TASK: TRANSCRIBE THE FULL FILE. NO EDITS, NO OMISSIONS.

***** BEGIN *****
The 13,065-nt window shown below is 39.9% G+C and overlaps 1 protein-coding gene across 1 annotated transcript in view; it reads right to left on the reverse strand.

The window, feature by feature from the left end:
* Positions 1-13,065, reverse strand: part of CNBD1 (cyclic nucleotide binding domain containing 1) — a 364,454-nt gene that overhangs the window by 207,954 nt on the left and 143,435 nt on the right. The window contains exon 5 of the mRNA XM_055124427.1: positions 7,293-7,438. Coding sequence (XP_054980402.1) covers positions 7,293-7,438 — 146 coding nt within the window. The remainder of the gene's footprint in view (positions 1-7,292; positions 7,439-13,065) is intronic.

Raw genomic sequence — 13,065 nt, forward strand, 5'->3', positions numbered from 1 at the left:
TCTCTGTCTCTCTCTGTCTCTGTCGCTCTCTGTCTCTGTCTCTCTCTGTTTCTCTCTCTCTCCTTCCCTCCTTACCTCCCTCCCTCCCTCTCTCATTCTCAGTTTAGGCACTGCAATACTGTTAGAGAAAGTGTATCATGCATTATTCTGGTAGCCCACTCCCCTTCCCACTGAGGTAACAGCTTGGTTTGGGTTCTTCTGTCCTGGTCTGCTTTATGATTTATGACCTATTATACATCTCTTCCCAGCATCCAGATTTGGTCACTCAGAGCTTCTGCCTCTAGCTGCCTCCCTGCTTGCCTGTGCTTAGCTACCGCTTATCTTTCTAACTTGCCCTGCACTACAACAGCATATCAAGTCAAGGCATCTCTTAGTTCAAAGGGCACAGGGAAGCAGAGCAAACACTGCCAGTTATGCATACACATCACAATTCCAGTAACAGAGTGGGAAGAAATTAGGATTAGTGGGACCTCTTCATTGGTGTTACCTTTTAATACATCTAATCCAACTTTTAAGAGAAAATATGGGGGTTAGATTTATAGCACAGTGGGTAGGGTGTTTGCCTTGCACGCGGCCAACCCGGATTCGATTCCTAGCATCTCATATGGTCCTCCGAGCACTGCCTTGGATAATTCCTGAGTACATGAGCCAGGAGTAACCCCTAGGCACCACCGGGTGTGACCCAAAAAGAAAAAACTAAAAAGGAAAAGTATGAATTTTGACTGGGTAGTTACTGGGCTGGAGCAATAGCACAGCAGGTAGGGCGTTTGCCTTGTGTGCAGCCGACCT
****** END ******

The 13,065-nt window shown below is 39.9% G+C and overlaps 1 protein-coding gene across 1 annotated transcript in view; it reads right to left on the reverse strand.

The window, feature by feature from the left end:
* Positions 1-13,065, reverse strand: part of CNBD1 (cyclic nucleotide binding domain containing 1) — a 364,454-nt gene that overhangs the window by 207,954 nt on the left and 143,435 nt on the right. The window contains exon 5 of the mRNA XM_055124427.1: positions 7,293-7,438. Coding sequence (XP_054980402.1) covers positions 7,293-7,438 — 146 coding nt within the window. The remainder of the gene's footprint in view (positions 1-7,292; positions 7,439-13,065) is intronic.

Raw genomic sequence — 13,065 nt, forward strand, 5'->3', positions numbered from 1 at the left:
TCTCTGTCTCTCTCTGTCTCTGTCGCTCTCTGTCTCTGTCTCTCTCTGTTTCTCTCTCTCTCCTTCCCTCCTTACCTCCCTCCCTCCCTCTCTCATTCTCAGTTTAGGCACTGCAATACTGTTAGAGAAAGTGTATCATGCATTATTCTGGTAGCCCACTCCCCTTCCCACTGAGGTAACAGCTTGGTTTGGGTTCTTCTGTCCTGGTCTGCTTTATGATTTATGACCTATTATACATCTCTTCCCAGCATCCAGATTTGGTCACTCAGAGCTTCTGCCTCTAGCTGCCTCCCTGCTTGCCTGTGCTTAGCTACCGCTTATCTTTCTAACTTGCCCTGCACTACAACAGCATATCAAGTCAAGGCATCTCTTAGTTCAAAGGGCACAGGGAAGCAGAGCAAACACTGCCAGTTATGCATACACATCACAATTCCAGTAACAGAGTGGGAAGAAATTAGGATTAGTGGGACCTCTTCATTGGTGTTACCTTTTAATACATCTAATCCAACTTTTAAGAGAAAATATGGGGGTTAGATTTATAGCACAGTGGGTAGGGTGTTTGCCTTGCACGCGGCCAACCCGGATTCGATTCCTAGCATCTCATATGGTCCTCCGAGCACTGCCTTGGATAATTCCTGAGTACATGAGCCAGGAGTAACCCCTAGGCACCACCGGGTGTGACCCAAAAAGAAAAAACTAAAAAGGAAAAGTATGAATTTTGACTGGGTAGTTACTGGGCTGGAGCAATAGCACAGCAGGTAGGGCGTTTGCCTTGTGTGCAGCCGACCT